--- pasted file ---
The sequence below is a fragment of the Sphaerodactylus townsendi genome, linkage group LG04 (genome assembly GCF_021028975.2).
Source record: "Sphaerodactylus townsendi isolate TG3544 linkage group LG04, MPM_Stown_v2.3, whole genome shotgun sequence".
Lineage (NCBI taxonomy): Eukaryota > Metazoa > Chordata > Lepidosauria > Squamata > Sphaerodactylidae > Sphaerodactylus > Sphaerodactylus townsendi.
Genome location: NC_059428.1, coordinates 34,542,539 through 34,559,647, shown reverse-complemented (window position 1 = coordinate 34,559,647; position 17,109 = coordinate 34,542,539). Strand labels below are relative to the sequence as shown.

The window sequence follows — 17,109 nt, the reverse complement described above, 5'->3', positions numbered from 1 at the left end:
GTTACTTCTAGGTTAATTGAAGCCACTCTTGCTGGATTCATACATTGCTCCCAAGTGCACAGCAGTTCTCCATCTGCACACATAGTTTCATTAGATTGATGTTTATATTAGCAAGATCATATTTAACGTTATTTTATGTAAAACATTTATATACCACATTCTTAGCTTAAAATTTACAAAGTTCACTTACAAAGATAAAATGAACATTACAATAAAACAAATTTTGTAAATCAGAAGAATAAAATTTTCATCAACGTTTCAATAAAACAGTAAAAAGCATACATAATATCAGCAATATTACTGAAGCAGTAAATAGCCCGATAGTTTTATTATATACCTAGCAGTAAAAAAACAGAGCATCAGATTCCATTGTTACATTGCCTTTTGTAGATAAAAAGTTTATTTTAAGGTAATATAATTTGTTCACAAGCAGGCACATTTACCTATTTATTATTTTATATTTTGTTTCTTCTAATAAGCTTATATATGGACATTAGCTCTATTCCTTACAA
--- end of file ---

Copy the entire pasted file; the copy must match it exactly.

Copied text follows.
The sequence below is a fragment of the Sphaerodactylus townsendi genome, linkage group LG04 (genome assembly GCF_021028975.2).
Source record: "Sphaerodactylus townsendi isolate TG3544 linkage group LG04, MPM_Stown_v2.3, whole genome shotgun sequence".
Lineage (NCBI taxonomy): Eukaryota > Metazoa > Chordata > Lepidosauria > Squamata > Sphaerodactylidae > Sphaerodactylus > Sphaerodactylus townsendi.
Genome location: NC_059428.1, coordinates 34,542,539 through 34,559,647, shown reverse-complemented (window position 1 = coordinate 34,559,647; position 17,109 = coordinate 34,542,539). Strand labels below are relative to the sequence as shown.

The window sequence follows — 17,109 nt, the reverse complement described above, 5'->3', positions numbered from 1 at the left end:
GTTACTTCTAGGTTAATTGAAGCCACTCTTGCTGGATTCATACATTGCTCCCAAGTGCACAGCAGTTCTCCATCTGCACACATAGTTTCATTAGATTGATGTTTATATTAGCAAGATCATATTTAACGTTATTTTATGTAAAACATTTATATACCACATTCTTAGCTTAAAATTTACAAAGTTCACTTACAAAGATAAAATGAACATTACAATAAAACAAATTTTGTAAATCAGAAGAATAAAATTTTCATCAACGTTTCAATAAAACAGTAAAAAGCATACATAATATCAGCAATATTACTGAAGCAGTAAATAGCCCGATAGTTTTATTATATACCTAGCAGTAAAAAAACAGAGCATCAGATTCCATTGTTACATTGCCTTTTGTAGATAAAAAGTTTATTTTAAGGTAATATAATTTGTTCACAAGCAGGCACATTTACCTATTTATTATTTTATATTTTGTTTCTTCTAATAAGCTTATATATGGACATTAGCTCTATTCCTTACAA